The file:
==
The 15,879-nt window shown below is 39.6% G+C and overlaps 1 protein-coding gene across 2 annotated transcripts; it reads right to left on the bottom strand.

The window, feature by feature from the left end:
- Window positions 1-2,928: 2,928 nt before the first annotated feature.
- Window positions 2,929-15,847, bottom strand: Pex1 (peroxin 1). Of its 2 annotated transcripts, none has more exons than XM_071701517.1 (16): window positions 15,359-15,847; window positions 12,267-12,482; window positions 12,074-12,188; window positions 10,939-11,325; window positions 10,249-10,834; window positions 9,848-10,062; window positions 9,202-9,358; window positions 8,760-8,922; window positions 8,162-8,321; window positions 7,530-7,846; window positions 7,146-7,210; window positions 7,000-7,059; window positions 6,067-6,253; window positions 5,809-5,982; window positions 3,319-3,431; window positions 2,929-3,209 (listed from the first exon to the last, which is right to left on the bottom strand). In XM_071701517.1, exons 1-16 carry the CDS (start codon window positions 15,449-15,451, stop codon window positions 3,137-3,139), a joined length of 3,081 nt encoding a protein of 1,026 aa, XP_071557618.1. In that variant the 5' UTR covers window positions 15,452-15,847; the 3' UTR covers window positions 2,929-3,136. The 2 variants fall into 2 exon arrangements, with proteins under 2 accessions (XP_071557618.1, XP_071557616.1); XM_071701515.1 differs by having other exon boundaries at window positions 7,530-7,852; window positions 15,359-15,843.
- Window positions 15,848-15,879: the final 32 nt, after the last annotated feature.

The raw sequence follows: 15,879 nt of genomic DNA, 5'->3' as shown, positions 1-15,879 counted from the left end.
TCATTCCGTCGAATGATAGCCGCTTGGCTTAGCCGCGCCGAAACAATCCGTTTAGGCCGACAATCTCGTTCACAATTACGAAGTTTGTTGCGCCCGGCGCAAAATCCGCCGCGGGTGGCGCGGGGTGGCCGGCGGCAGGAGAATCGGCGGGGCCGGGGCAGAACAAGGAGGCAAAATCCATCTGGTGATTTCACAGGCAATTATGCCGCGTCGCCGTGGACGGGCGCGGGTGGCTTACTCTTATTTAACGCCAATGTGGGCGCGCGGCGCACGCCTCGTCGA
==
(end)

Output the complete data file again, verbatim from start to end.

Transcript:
The 15,879-nt window shown below is 39.6% G+C and overlaps 1 protein-coding gene across 2 annotated transcripts; it reads right to left on the bottom strand.

The window, feature by feature from the left end:
- Window positions 1-2,928: 2,928 nt before the first annotated feature.
- Window positions 2,929-15,847, bottom strand: Pex1 (peroxin 1). Of its 2 annotated transcripts, none has more exons than XM_071701517.1 (16): window positions 15,359-15,847; window positions 12,267-12,482; window positions 12,074-12,188; window positions 10,939-11,325; window positions 10,249-10,834; window positions 9,848-10,062; window positions 9,202-9,358; window positions 8,760-8,922; window positions 8,162-8,321; window positions 7,530-7,846; window positions 7,146-7,210; window positions 7,000-7,059; window positions 6,067-6,253; window positions 5,809-5,982; window positions 3,319-3,431; window positions 2,929-3,209 (listed from the first exon to the last, which is right to left on the bottom strand). In XM_071701517.1, exons 1-16 carry the CDS (start codon window positions 15,449-15,451, stop codon window positions 3,137-3,139), a joined length of 3,081 nt encoding a protein of 1,026 aa, XP_071557618.1. In that variant the 5' UTR covers window positions 15,452-15,847; the 3' UTR covers window positions 2,929-3,136. The 2 variants fall into 2 exon arrangements, with proteins under 2 accessions (XP_071557618.1, XP_071557616.1); XM_071701515.1 differs by having other exon boundaries at window positions 7,530-7,852; window positions 15,359-15,843.
- Window positions 15,848-15,879: the final 32 nt, after the last annotated feature.

The raw sequence follows: 15,879 nt of genomic DNA, 5'->3' as shown, positions 1-15,879 counted from the left end.
TCATTCCGTCGAATGATAGCCGCTTGGCTTAGCCGCGCCGAAACAATCCGTTTAGGCCGACAATCTCGTTCACAATTACGAAGTTTGTTGCGCCCGGCGCAAAATCCGCCGCGGGTGGCGCGGGGTGGCCGGCGGCAGGAGAATCGGCGGGGCCGGGGCAGAACAAGGAGGCAAAATCCATCTGGTGATTTCACAGGCAATTATGCCGCGTCGCCGTGGACGGGCGCGGGTGGCTTACTCTTATTTAACGCCAATGTGGGCGCGCGGCGCACGCCTCGTCGA